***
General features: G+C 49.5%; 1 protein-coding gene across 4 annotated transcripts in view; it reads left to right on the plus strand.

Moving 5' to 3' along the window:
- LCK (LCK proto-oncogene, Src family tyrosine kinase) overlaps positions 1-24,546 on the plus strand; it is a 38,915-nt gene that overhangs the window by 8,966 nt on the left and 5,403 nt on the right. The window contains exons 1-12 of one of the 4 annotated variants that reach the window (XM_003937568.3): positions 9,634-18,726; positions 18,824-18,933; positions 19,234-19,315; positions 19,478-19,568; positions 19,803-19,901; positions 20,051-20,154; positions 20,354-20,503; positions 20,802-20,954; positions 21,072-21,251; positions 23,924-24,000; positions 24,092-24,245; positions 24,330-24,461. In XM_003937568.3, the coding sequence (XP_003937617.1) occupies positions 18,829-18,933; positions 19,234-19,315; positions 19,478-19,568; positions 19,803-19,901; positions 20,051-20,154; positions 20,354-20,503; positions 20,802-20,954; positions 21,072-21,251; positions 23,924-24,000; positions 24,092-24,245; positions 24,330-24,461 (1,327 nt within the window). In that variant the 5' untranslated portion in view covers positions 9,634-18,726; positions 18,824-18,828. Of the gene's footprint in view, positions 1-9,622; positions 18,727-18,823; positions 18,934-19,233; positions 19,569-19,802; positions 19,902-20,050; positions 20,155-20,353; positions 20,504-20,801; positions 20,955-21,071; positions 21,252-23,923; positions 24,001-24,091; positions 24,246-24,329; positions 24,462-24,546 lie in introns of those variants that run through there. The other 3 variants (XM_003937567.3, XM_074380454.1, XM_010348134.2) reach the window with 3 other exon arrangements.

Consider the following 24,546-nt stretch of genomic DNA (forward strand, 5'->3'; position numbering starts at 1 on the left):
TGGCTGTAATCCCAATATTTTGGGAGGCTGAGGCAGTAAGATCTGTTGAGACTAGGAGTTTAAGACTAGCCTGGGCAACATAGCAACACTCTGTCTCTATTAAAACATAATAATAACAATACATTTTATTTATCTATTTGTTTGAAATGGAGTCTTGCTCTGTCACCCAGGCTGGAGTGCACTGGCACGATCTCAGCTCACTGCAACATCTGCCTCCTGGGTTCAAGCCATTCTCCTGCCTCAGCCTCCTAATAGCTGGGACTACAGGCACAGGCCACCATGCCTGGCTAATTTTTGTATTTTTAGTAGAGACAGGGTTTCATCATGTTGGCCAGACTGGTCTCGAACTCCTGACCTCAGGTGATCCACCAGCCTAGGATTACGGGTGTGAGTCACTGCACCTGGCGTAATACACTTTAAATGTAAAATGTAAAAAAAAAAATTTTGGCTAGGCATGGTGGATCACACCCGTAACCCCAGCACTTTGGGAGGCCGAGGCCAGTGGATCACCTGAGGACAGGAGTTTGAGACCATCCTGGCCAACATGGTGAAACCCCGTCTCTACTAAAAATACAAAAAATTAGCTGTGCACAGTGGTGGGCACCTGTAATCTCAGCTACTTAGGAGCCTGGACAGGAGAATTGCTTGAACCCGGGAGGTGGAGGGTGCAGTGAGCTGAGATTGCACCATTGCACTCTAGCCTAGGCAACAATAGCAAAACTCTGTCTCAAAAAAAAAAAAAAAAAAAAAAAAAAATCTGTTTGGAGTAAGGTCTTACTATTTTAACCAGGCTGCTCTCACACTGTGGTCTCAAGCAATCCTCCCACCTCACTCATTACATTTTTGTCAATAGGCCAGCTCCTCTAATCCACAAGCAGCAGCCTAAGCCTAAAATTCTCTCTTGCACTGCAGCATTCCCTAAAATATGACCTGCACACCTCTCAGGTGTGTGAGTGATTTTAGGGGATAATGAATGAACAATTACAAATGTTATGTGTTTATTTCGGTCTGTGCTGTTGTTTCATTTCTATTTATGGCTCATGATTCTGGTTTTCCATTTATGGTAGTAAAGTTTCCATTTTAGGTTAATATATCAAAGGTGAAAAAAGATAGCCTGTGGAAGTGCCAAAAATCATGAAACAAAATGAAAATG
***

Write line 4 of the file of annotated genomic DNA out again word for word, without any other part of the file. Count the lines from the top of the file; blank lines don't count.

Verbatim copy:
Consider the following 24,546-nt stretch of genomic DNA (forward strand, 5'->3'; position numbering starts at 1 on the left):